While Dana manages the mill and some of the timberframe design work, Ben handles whole-house construction and design of energy efficient houses. Together they manage the innumerable aspects of running a small business, from sales and pricing to planning and scheduling projects. Like their dozen employees, both Southworths can handle each part of the business if necessary – milling lumber, fitting frames, raising timbers, and fixing the myriad mechanical problems that arise when operating a 160-year-old mill.
“When my uncle bought the mill, Harold Alden told him he’d have to know how to fix everything,” said Dana. “That’s still true. There are no more nineteenth-century millwrights running around. You just have to roll up your sleeves and do it.”
The millwrights may be gone, but the power at Garland Mill is generated much the same way it was 160 years ago, albeit with some minor modern upgrades. Water flows from the brook through a penstock (plastic now, rather than wood) to fill the wheel pit. As the water falls into the wheel pit it hits the diagonal fins of the turbine, causing it to turn. The turbine spins a vertical shaft, creating mechanical power. An array of shafts, pulleys, and flatbelts allows the sawyers to direct that power to where it’s needed. If the brook is flowing and there’s no sawing to be done, that power is sent to the grid by way of a small electricity- generating turbine Tom and Harry Southworth installed in 1982.
“It’s very simple technology, but well thought out,” said Dana.
When the mill is running, the floor of the building vibrates intensely with the power moving through a series of belts and pulleys. Each log is pulled into the mill by a heavy chain operated by a lever. Dana and brothers Luke and Seth Colby, who are both electricians as well as sawyers, heft the log into place with peaveys, and a belt moves it toward the 28-horsepower, 50-inch-diameter circular head saw. The brook also powers an edger, planer, and trim saw, as well as constantly moving conveyor belts that transport slab wood into the bed of a 1965 GMC pickup outside and sawdust to a covered shed at the other side of the mill building, where local farmers collect it for use as livestock bedding. Finished timbers are moved along rollers to the end of the building, where they’re collected by forklift and stacked in one of the storage sheds outside.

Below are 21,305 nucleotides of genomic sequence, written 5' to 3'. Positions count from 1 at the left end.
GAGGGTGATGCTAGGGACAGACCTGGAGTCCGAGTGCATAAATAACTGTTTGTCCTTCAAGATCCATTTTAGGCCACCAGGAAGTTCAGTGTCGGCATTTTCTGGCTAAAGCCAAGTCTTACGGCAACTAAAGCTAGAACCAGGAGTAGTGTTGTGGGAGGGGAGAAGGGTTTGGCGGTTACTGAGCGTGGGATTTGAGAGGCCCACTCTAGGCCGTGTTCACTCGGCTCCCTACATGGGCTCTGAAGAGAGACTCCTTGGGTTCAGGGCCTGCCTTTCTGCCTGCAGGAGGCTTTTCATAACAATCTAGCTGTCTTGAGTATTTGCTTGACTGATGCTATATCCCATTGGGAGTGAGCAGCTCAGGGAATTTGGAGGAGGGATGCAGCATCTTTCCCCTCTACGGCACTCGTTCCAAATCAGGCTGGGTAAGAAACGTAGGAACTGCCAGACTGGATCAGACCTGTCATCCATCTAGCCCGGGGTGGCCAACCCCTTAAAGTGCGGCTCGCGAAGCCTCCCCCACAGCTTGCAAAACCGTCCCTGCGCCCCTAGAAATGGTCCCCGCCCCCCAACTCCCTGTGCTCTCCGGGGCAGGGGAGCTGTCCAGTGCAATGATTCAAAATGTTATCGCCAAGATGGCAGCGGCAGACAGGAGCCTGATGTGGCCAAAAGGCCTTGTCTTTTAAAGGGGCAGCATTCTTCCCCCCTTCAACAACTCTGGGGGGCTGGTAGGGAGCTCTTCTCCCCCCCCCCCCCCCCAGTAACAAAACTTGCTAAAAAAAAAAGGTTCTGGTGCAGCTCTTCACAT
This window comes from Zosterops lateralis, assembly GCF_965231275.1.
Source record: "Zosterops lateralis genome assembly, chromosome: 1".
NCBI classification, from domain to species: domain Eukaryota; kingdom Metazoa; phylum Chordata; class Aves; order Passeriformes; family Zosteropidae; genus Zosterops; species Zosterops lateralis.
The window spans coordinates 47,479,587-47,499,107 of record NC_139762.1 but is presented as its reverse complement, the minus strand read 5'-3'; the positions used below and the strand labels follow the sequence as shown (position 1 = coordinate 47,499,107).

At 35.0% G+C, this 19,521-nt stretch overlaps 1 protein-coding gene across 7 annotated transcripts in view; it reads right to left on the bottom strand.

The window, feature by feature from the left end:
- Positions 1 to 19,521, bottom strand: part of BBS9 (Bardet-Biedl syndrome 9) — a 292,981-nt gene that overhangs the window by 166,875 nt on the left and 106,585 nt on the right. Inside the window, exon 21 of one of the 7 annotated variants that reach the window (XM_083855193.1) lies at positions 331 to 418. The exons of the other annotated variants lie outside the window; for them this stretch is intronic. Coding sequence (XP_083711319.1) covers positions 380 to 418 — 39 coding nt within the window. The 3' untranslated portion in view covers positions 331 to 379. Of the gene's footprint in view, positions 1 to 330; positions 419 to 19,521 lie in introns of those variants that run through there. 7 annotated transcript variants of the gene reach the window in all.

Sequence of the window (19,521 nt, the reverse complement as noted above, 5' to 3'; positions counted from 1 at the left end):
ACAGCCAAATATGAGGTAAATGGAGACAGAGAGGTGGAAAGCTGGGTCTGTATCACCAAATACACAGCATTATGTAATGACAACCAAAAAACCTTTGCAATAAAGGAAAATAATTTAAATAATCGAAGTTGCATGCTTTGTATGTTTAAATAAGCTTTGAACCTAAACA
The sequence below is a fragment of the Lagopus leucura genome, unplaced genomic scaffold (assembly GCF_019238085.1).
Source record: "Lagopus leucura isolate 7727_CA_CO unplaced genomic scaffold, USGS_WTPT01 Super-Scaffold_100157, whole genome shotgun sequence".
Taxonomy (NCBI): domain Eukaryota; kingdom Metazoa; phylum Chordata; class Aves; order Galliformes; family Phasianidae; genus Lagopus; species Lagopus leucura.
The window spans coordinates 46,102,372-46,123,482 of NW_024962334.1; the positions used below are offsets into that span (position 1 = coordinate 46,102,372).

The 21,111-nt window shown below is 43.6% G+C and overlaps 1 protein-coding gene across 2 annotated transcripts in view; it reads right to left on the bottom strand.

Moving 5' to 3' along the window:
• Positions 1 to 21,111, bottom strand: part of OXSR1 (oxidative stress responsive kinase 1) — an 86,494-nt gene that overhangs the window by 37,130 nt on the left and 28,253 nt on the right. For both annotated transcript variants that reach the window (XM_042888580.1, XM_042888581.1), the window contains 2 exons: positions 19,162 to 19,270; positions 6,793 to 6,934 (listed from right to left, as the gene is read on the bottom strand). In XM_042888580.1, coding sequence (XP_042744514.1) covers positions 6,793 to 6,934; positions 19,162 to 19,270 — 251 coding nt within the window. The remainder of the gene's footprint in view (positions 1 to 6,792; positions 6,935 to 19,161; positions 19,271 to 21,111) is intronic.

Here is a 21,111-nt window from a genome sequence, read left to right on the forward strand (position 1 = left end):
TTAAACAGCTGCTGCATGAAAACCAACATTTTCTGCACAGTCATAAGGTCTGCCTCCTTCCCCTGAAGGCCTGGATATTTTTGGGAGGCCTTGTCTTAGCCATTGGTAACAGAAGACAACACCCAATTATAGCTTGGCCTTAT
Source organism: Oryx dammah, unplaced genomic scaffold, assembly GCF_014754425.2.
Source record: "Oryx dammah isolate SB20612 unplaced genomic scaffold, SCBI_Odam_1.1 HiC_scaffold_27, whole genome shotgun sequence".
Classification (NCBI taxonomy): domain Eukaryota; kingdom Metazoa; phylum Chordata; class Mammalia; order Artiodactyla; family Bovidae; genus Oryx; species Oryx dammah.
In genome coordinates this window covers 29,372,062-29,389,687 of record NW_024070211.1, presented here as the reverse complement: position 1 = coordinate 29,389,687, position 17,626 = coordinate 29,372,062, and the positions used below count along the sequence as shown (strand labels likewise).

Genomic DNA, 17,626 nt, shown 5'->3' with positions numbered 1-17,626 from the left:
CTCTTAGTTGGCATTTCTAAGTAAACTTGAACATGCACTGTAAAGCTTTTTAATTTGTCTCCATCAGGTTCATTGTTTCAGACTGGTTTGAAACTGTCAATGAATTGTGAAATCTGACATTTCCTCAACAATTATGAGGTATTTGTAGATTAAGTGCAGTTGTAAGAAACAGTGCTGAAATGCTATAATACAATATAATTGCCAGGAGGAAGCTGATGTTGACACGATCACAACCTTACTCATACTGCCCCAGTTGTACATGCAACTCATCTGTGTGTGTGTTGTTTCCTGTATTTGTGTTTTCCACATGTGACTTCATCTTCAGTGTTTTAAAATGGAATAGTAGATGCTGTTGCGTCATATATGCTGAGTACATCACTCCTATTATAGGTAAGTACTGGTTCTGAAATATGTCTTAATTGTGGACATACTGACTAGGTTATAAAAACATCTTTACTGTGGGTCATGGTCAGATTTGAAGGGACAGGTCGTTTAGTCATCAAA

Roughly 80 percent of the wood sawed at Garland Mill is used for Garland Mill Timberframes’ projects, which typically include a half-dozen structures each year, ranging from barns and simple cabins to carefully designed, energy efficient homes. What building lumber they don’t saw at their own mill, the Southworths source from local commercial mills, like Poulsen Lumber in nearby Littleton.
Logs that arrive at the mill are stacked and scaled next to the mill pond, then rolled into the water, which keeps potentially damaging bugs out of the logs and helps maintain the moisture level in the wood, making for easier sawing when the time comes.
On an unseasonably warm day last December, with the brook ice-free, Dana Southworth and the brothers Colby took advantage of the still-flowing water, hauling logs in from the mill pond and sawing large timbers. In the woodshop across the pond from the mill, Liz Friereman carefully and precisely fitted together pieces of a large cruck frame: two huge, curved cedar timbers notched expertly and exactly to hold other sections of the frame that will become a screened porch for a repeat client. A framing crew was working on site, as well.
Garland Mill is a display of classic Yankee industriousness, keeping things simple and creating something both useful and beautiful, something built to last longer than the people building it. It’s hard work, but for Dana and Ben Southworth, this is where they want to be: where they were raised, where their fathers made a life and a living before them.
“We have a fascination with and an emotional attachment to the business,” said Dana. “But we also really enjoy the work, and from a practical point of view, the business model works.”